Newspaper Page Text
A BISHOP AND THE TRUTH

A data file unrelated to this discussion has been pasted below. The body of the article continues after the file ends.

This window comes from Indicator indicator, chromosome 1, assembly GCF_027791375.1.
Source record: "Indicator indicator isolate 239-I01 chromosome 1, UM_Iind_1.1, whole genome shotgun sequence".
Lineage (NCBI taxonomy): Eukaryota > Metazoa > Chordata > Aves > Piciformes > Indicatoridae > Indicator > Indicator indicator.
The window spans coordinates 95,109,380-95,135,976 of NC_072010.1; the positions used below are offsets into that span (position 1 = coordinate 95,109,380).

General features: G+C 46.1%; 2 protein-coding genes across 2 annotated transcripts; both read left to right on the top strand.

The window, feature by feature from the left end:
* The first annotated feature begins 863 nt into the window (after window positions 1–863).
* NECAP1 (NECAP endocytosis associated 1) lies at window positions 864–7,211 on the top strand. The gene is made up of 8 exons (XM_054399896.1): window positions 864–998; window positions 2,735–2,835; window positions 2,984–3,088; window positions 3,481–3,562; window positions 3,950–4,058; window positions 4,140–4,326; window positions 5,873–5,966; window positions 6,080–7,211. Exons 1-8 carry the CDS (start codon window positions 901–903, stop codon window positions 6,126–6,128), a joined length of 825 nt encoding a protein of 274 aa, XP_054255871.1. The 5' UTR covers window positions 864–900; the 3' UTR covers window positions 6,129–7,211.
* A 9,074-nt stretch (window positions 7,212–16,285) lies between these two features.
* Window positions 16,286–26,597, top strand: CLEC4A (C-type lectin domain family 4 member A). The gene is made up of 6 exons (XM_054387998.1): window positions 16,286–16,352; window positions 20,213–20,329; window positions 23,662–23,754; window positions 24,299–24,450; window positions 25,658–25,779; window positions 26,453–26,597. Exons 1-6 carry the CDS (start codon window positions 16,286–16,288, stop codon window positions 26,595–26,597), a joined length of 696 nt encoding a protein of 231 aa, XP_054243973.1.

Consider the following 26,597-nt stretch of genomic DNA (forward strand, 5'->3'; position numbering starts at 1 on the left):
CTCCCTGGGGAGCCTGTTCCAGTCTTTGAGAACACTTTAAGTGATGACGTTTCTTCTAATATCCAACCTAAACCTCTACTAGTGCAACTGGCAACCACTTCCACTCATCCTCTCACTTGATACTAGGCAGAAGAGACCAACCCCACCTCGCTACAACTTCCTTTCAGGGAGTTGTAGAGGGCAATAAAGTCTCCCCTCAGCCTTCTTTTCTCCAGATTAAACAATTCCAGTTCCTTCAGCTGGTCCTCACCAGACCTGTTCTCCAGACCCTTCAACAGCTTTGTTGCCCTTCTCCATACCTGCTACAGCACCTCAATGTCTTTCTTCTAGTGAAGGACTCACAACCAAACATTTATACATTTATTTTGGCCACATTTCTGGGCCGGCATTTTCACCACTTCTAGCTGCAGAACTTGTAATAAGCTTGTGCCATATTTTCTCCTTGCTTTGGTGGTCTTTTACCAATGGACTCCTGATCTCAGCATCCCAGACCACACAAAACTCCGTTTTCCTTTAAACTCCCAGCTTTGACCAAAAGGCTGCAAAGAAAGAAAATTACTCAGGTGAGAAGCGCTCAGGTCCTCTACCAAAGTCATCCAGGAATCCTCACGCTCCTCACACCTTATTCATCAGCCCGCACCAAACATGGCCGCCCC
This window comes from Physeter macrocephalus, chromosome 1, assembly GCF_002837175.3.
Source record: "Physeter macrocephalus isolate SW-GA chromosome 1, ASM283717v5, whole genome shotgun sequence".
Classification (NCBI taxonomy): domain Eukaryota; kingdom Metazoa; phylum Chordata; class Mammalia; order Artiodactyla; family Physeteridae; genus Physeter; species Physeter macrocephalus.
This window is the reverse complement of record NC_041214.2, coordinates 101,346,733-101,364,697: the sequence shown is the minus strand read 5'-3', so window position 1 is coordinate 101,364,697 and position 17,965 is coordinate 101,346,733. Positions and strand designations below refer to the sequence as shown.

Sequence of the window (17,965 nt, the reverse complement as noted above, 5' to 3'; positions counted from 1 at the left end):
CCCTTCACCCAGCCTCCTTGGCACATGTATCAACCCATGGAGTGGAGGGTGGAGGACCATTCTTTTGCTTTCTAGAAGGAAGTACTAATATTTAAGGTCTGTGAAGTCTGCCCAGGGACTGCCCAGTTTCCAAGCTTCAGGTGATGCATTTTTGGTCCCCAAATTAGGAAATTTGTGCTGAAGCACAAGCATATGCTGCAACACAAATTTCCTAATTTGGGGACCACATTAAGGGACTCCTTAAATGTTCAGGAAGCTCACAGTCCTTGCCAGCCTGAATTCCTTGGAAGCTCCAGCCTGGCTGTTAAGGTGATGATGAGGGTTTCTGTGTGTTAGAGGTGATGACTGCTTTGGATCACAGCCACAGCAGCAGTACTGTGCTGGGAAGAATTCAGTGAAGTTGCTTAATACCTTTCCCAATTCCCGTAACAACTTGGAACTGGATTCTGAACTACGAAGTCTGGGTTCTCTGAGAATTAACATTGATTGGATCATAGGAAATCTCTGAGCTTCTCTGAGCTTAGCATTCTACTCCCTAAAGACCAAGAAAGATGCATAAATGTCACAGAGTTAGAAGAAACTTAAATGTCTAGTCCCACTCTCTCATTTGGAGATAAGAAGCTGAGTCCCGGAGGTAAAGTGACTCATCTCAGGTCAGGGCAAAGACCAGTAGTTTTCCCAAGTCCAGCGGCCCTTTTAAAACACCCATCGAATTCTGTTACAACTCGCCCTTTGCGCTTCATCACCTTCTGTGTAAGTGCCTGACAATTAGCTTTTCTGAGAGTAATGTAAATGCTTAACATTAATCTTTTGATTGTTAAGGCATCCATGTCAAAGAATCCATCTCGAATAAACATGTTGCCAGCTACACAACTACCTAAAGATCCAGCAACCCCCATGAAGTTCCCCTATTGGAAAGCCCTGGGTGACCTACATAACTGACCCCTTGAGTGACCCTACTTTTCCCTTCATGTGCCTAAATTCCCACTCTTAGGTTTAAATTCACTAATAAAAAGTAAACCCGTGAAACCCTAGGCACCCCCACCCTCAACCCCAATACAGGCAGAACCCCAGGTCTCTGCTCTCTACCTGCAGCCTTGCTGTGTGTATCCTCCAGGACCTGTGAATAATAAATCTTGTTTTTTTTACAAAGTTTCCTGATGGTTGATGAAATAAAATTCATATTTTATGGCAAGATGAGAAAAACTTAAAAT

(From the. St. Paul riouecr Press, Nov. 7, 1925) Said Bishop Nicholson, in an address to the Anti-Saloon League Convention in Chicago: “The prohibition legislation enacted step by step, by local option and then by over whelming vote of the people is the most thorough piece of conformity to the Amer ican ideal of liberty in the history of the Republic.” What is it, we wonder, that tempts a good man and a churchman to utter so palpably false a statement as this? Pro hibition was not enacted by a vote of the people, overwhelming or otherwise, and nobody knows it better than Bishop Nich olson. The case for Volsteadism must be weak indeed when eminent churchmen de scend to deliberate misrepresentation. The reply to the above by Bishop Thomas Nicholson, president of the Anti Saloon League of America: “My attention has been called to an edi torial in the Pioneer Press under the cap tion, ‘A Bishop and the Truth.’ As there is a bold accusation that I have made ‘a palpably false statement’ and that 1 have been guilty of ‘deliberate misrepresenta tion,’ it seems necessary that I depart from my usual custom of allowing such articles to pass unnoticed and ask the Pioneer Press to publish the following statement as conspicuously as it published its editorial. “I make the following exact quotation from the manuscript of the address deliv ered at Chicago: ‘The prohibition legisla tion in America, resultant as it is of a half century of agitation and fair discussion at tained step by step through local option, then enacted by overwhelming vote of the instruments set up by the people, is the most thorough piece of conformity to the American ideal of liberty in the history of the republic. It is much more so than was the process in the abolition of slav ery.’ Tn a later section of the address this statement follows: ‘Local option and state measures were the greatest piece of cut and try ever seen in this or any other country. Inch by inch on the basis of proved experience the territory was won.’ “It will thus appear that the quotation in the editorial in the Pioneer Press is not an exact quotation from my address. The difference seems slight, but is of great im portance. The Pioneer Press makes me say ‘by overwhelming vote of the people.’ What I actually said and what appears in the manuscript still before me is ‘enacted by the overwchlming vote of the instru ments set up by the people.’ However, I accept the challenge and ask for the publication of this statement of the case. “There was long and continued agita tion of the temperance and prohibition question before the Civil War. The movement was set back probably twen ty-five years by the Civil War. After the reconstruction period in the late eighties the agitation again began in real earnest. When national prohibition be came effective January 16, 1920, thirty ty-three states had adopted state prohibi tion laws. Both Alaska and Porto Rico voted dry on a referendum. The follow ing states had local option laws: Cali fornia, Connecticut, Delaware, Illinois, Louisiana, Maryland, Massachusetts, Missouri, New Jersey, New York, Rhode Island, Vermont, and Wisconsin. In all these states considerable portions of the state were dry through these local option , laws. The state of Pennsylvania under high license had eleven dry counties through refusal of the courts to grant license. “On the basis of the census of 1910 prior to national prohibition 68 per cent of the people lived in no license territory, 31 per cent of the population lived in licensed territory. When the prohibition law became effective January 16, 1920, about 5 per cent of the geographical area of the United States was under license and 93 per cent was under no license. This was almost entirely the result of local option laws voted upon by the peo ple, state amendments, or various meas ures which had been voted after due agi tation, “The vote of Congress for the submis sion of the prohibition amendment was non-partisan so that no political party alone was instrumental in securing the enactment of prohibition. In the United States Senate there were 65 votes for and 20 against the submission of the amend ment. Of the 65, 37 were Republicans and 28 were Democrats. In the House of Representatives there were 282 for submission of the amendment, 128 votes against; and the division of those voting in favor of the submission of the amend ment was 141 Democrats, 137 Republi cans, 2 Independents, 1 Prohibitionist, and 1 Progressive. The amendment was initiated, submitted, and ratified in the same manner as all of the other eighteen amendments to the Constitution, justi fying my statement that it was enacted by the overwhelming vote of the instru ments set ui> by the people. This amend ment was ratified by 46 of the states— the largest percentage ever ratifying any amendment to the Constitution—and the legislature shows that it received a total majority of 86 per cent of all the state Senators voting and 80 per cent of the lower House. The Sixty-sixth Congress, which submitted the amendment, was elected with the amendment as an issue in the campaign. “Now, unless the "Pioneer Press means to say that President Coolidge was not elected by vote of the people because as all presidents he was elected by an elec toral college whose members several months after the poll cast their votes for him, then their statement even in the form in which it is printed in the paper is certainly not justified. Wc suppose that the will of the people is registered through the electoral college. We call the functioning of the democratic insti tutions which we have set up the regis tering of the will of the people, and in my judgment justly so. “But mat is not all that can be said. In many of the states there has been a popular referendum. At every oppor tunity in recent years such referendum has shown the strength of the prohibition sentiment. In 1919 Kentucky had a ref erendum. It voted dry by 10,717. In 1918 and 1919 Ohio had a referendum. They voted dry in 1918 by 29,721, the question being the proposal of the wets to provide for the manufacture and sale of 2.75 per cent beer. In 1919 on a sim ilar proposition they voted dry again. At a meeting of the Ohio legislature in January, 1020, a law was enacted for the enforcement of the state-wide prohibi tion amendment. The wets brought a referendum on this enforcement law and the voters ratified the measure and gave victory for dry law enforcement by a majority of 290,149. The liquor inter ests in 1922 initiated a constitutional amendment which would allow 2.75 per cent beer and light wines for home con sumption, which would have nullified ex isting prohibitory legislation. Under a ruling of the Supreme Court this meas pre was submitted to popular vote and the light wine and beer preposition was defeated in November, IJ2, by a major ity of 189,472. “In Michigan on a referendum to al low the manufacture and sale of light wine and beer the state majority for constitutional prohibition, which had been 68,024, was lifted to a dry majority of 207,520. In Kansas in 1914 a candi date for governor who ran on a platform declaring for the resnbmission of the pro hibition question was defeated by a ma jority of almost 500,000 votes and when the national amendment came in Kan sas, where prohibition had been tried for almost half a century, two hours af ter the legislature had been called to order in January, 1919, it ratified the na tional amendment by an absolutely unan imous vote in both the House and the Senate. This was Kansas’ emphatic en dorsement by popular vote and legislation of the prohibition policy which she had adopted forty-four years before. In 1922 California, which had pre viously cast a majority of a hundred thou sand votes against prohibition enforce ment, reversed itself and carried the Wright law by a majority of 35,943. Af ter testing in the Supreme Court and other measures for obstruction and delay, in the primaries of 1924 the wet forces made a determined effort to secure the nomination of Congressmen, state legis lators, officers who favored beer and wine, but the drys were successful ip nominating more dry candidates than at any previous election. A similar tiling lias recently taken place in Massachu setts where in 1923 a number of wet bills were defeated. Then the wets secured a referendum on a bill which proposed to make it an offense under the state law to manufacture, transport, import, or ex port any intoxicating liquor without first obtaining permits and complying with all the requirements of tiie federal law. This referendum was voted on at the election held Nov. 4, 1924, and the hill was carried by a majority of 4,247. We might go on almost indefinitely. “We have said enough to show that the statement made as indicated above is truthful and abundantly justified. We think we have said enough to show Miat in the misquoted form in which it ap pears in the Pioneer Press editorial the case is proven. If the editor mean-, to stand on technical assertion that this amendment lias never been submitt; 1 to a popular nation-wide referendum, then we simply reply that that is not the plan the United States lias adopted of regis tering the vote and will of the people cn such questions. We understand that such votes as we have quoted herein and nury others which we might quote are under our Constitution and our methods of pro cedure the overwhelming vote o: the people. Thomas Nicholson., Detroit, Mich., Nov. 28, 1925. RECKLESS EXPENDITURES General Andrews Warns Agents Against Reckless Expenditures in Gaining Evidence Prohibition agents were warned De cember 23 that "reckless, unjustifiable ex penditures" during their work in the fu ture would cause tiieir dismissal from the enforcement service. In a letter to pro hibition administrators General Andrews declared money for tracing down boot loggers must he used intelligently and eco nomically, and "never used without com plete justification.” I lie warning was prompted by the Ho tel Mayflower case. General Andrews said this incident occurred in the early days of his occupancy of the assistant secretary's office and before lie had taken any steps toward reorganization. "I do not feel, therefore," his letter said, "that it affords any occasion for severe discipline of those who were engaged in it. 1 do feel that it affords a telling object lesson to the whole force, and therefore I am bringing it to your attention with the understanding that you give this matter your careful attention and see to it that your operatives arc instructed and your supervision of their work is so careful that anything of this kind can not recur in the future, with the added understand ing that hereafter any case of reckless, unjustifiable expenditure of public funds will meet with severe discipline and, gen erally speaking, with the immediate sep aration from office.” Andrews declared that he regarded un der-cover investigation as probably the surest way to break up the bootlegging industry, but lie warned the agents that they should not conduct themselves in a way as to enable violators of the law to plead entrapment as a defense. STIFFER SENTENCES IMPOSED 1 lie average jail sentence imposed this year upon violators of prohibition law was 100 per cent larger than in 1923. and the average fine has risen to $200. With 1,317 more convictions and a 90 per cent in crease in injunctions obtained last year over the preceding vev, the enforcement of the law against law-breaking is increas ing, while the observance of the law by good citizens is becoming a habit CHRISTMANS HOOTCH SEIZED A Washington dispatch of December 25 reported that more than fifty million dol lars worth of liquors intended for Christ mas entertainment had been sc:zcd by government law enforcement agencies dur ing ‘.he month of December. The dis patch quoted Preasury Department offi cials as authority for the statement. PRESIDENT CF GERMAN REICHSTAG COMMENDS PROHIBITION Dr. Loebe After Visit to United States Says He is Impressed With Dry Law; Did Not See a Drunken Person in Big Cities Visited, Nor Did He See People Drinking Intoxicants A copyright Berlin cable to the New York Times announces that the president of the Reichstag, Dr. Loebe, who recently returned from America, says he was greatly impressed by prohibition and was surprised that America had the power to carry out such a measure. During his entire trip which included .Washington, Chicago and New York, Dr. Locbe declares lie did not see a drunken person, nor did lie see people drinking in toxicants except in limited quantities, though near-beer was indulged in. Women’s clubs in Germany are espous ing the cause of prohibition. Dr. Locbe docs not approve of prohibition for Ger many but believes in the control of the sale of wines and beers, with prohibit ion of the sale of hard liquors.